Historical Map of (The) Cognitive Science(s): Update


  • This map is a macroscopic, historical, trans-disciplinary introduction to (the) cognitive science(s).
  • Moving from left to right, the map is read in a roughly historical fashion, but not literally, as we are compressing a n-dimensional  intellectual space into a two dimensional map grid.
  • Unfortunately there is no way to generate an educational map that has everyone and everything on it. As such, there is always someone who should be on the map who is not. 
  • The attempt of abstracting from reality always asks the question of (the most) relevance, in this case primarily to an beginner audience and especially students of the MEi:CogSci programme.
  • A big thank you, goes to Prof. Igor Farkas, who let me spend big parts of my project time reading up and creating this map. This project took place during my Erasmus stay at the Department of Applied Informatics  (at the Faculty of Mathematics, Physics and Informatics) of Comenius University in Bratislava, Slovakia) 
  • Next to educating others, one goal was to sort out my own understanding of (the) cognitive science(s). Externally representing my current understanding enables fruitful discussions about where I am wrong, what parts I misrepresented and what my blindspots are, what I left out. I am eager to change my mind and adapt the visualisation in the process. Contact me via annariedl dot office at gmail or the feedback form below.


Brian Castellani’s Map of the Complexity Sciences (2018)

Main Sources


More about Paradigms in Cognitive Science

Meta Studies about Cognitive Science

Maps of Cognitive Science and Related Fields
Summaries of and Introductions to Cognitive Science


Reasoning and summary of the changes in version 3

  • The lack of sources in the last three decades was apparent. While it is, again, impossible to mention all the amazing achievements, I made clear efforts, to show at least some of them. I also choose e.g. the “decade of the brain” to symbolise that so much research was going on, that even politicians could no longer ignore it (on the wikipedia page of the “decade of the brain” is a good summary of some of the research that was done in that time and with the funding provided).  I also made more use of (now mentioned) lists of prize laureates, e.g. the Rumelhart Prize. This means I finally could include more of the incredible women out there.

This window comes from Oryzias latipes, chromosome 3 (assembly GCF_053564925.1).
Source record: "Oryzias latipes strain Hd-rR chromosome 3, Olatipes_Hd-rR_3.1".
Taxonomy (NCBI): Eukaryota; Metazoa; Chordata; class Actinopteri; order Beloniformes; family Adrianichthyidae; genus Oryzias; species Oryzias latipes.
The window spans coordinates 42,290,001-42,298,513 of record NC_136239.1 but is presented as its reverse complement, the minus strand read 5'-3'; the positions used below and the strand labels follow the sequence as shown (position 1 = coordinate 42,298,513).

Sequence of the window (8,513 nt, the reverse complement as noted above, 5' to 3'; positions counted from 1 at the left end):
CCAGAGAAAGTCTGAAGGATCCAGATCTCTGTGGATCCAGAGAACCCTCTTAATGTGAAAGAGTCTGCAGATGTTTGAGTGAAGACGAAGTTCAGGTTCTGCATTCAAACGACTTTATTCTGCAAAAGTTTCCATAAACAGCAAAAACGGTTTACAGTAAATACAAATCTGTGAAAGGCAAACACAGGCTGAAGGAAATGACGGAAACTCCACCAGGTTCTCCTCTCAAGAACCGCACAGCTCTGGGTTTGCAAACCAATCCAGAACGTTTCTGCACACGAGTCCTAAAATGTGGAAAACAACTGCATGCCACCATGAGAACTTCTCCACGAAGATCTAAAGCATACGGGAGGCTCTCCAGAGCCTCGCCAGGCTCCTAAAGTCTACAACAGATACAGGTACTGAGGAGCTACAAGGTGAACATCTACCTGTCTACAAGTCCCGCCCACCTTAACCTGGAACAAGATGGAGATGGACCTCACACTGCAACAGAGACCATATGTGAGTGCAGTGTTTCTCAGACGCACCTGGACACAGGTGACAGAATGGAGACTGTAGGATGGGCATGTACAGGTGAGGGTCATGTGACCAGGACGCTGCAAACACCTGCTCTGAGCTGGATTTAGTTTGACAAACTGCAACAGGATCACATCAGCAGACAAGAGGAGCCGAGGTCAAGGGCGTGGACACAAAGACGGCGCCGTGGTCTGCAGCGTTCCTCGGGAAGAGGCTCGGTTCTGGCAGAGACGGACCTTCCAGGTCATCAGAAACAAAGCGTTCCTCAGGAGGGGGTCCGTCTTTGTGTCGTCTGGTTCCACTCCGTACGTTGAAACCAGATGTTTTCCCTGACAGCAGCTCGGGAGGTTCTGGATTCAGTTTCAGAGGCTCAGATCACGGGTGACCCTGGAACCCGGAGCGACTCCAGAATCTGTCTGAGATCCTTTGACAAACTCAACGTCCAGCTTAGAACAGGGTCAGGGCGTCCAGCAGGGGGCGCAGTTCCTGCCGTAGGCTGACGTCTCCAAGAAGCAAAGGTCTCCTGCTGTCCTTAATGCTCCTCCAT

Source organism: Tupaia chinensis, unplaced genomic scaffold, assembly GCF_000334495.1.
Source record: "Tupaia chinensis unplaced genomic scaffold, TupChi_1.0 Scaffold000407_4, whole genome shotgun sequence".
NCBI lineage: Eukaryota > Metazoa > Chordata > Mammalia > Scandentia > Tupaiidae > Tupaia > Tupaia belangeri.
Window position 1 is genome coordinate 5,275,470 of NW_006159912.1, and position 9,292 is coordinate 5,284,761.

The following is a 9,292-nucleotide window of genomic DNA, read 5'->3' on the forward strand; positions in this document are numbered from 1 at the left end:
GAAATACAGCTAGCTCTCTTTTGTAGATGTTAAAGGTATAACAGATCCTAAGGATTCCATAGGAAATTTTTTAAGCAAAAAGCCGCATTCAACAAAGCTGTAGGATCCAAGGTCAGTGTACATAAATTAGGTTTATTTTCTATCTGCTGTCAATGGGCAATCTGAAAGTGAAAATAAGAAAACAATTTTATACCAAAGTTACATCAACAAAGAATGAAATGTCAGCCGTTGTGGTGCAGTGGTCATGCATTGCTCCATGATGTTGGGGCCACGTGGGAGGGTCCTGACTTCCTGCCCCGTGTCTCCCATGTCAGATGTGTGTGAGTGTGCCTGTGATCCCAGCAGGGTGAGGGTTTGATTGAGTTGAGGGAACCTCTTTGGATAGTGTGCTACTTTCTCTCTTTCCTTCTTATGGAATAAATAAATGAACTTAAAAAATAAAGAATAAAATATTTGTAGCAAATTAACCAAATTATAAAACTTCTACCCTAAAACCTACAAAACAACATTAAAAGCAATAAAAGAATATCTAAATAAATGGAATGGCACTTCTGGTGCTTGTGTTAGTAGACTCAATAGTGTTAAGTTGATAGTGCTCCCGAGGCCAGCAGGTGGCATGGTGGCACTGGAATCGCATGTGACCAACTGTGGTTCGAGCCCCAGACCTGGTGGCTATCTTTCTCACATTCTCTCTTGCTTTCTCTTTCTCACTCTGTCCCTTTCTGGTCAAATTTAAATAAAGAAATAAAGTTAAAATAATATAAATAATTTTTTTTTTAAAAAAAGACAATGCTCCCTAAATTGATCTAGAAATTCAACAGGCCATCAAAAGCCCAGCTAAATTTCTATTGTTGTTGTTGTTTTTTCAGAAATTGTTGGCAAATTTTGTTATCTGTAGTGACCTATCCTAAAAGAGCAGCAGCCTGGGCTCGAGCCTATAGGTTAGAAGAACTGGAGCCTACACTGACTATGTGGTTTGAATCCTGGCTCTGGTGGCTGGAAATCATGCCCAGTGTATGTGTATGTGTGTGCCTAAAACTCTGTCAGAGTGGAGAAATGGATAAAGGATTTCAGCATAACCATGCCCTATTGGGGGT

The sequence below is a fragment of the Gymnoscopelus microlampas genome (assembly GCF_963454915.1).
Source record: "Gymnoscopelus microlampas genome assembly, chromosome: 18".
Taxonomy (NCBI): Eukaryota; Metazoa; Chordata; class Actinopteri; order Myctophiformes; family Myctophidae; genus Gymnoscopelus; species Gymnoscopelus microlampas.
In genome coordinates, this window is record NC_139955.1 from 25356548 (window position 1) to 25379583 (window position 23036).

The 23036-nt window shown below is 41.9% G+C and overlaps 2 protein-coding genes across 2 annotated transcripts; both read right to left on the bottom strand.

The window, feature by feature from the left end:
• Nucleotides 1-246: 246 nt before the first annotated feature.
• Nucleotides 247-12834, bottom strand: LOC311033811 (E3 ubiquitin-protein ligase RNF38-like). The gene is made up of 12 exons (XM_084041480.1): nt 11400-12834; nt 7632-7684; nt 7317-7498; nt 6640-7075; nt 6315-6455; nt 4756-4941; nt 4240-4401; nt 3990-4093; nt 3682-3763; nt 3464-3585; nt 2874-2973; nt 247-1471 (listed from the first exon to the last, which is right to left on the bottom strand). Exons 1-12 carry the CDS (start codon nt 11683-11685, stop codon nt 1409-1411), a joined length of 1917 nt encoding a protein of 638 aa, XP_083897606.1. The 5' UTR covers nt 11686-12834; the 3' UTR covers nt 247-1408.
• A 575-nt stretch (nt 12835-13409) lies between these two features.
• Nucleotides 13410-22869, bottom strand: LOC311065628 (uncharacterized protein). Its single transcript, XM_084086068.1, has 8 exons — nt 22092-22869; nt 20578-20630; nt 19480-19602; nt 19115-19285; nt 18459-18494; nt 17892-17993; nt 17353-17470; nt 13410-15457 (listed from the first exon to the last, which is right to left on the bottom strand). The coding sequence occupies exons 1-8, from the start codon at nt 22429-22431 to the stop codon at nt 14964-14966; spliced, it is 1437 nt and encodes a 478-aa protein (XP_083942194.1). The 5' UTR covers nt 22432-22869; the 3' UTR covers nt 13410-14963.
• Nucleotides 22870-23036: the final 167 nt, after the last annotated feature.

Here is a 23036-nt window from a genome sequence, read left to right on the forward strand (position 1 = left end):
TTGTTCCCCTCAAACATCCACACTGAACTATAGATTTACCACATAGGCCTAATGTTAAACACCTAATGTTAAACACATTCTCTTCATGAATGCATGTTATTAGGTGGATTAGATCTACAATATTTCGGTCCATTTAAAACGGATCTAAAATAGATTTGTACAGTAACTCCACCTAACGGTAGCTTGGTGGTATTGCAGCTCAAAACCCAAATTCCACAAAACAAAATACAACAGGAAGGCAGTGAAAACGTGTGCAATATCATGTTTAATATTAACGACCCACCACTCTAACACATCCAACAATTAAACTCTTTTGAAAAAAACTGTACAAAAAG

• Still no hyperlinks. Sorry, haven’t had the time yet! But you all have google 🙂
  • I massively changed the form of the paradigms. While they were round blobs with a clear start and end beforehand, they now are more diffused. The current design focuses more on showing that there were and are times, when certain paradigms were and are “trending”. Instead of giving the wrong sense, that at a certain time all research is in one paradigm and then another paradigm superseding the other. Even though this adds to the messiness of the design, I prefer to give a correct sense of the value of different paradigms and the diversity in research. Ideas of how to “clean the design up” artistically are welcome, of course.
  • The general poster comes now in a more standardised format, primarily, because I got it printed in A3 for all the participants at the MEi:CogSci Ljubljana conference 2019 and didn’t want to waste paper by leaving it empty. This makes it easier to print for everyone.

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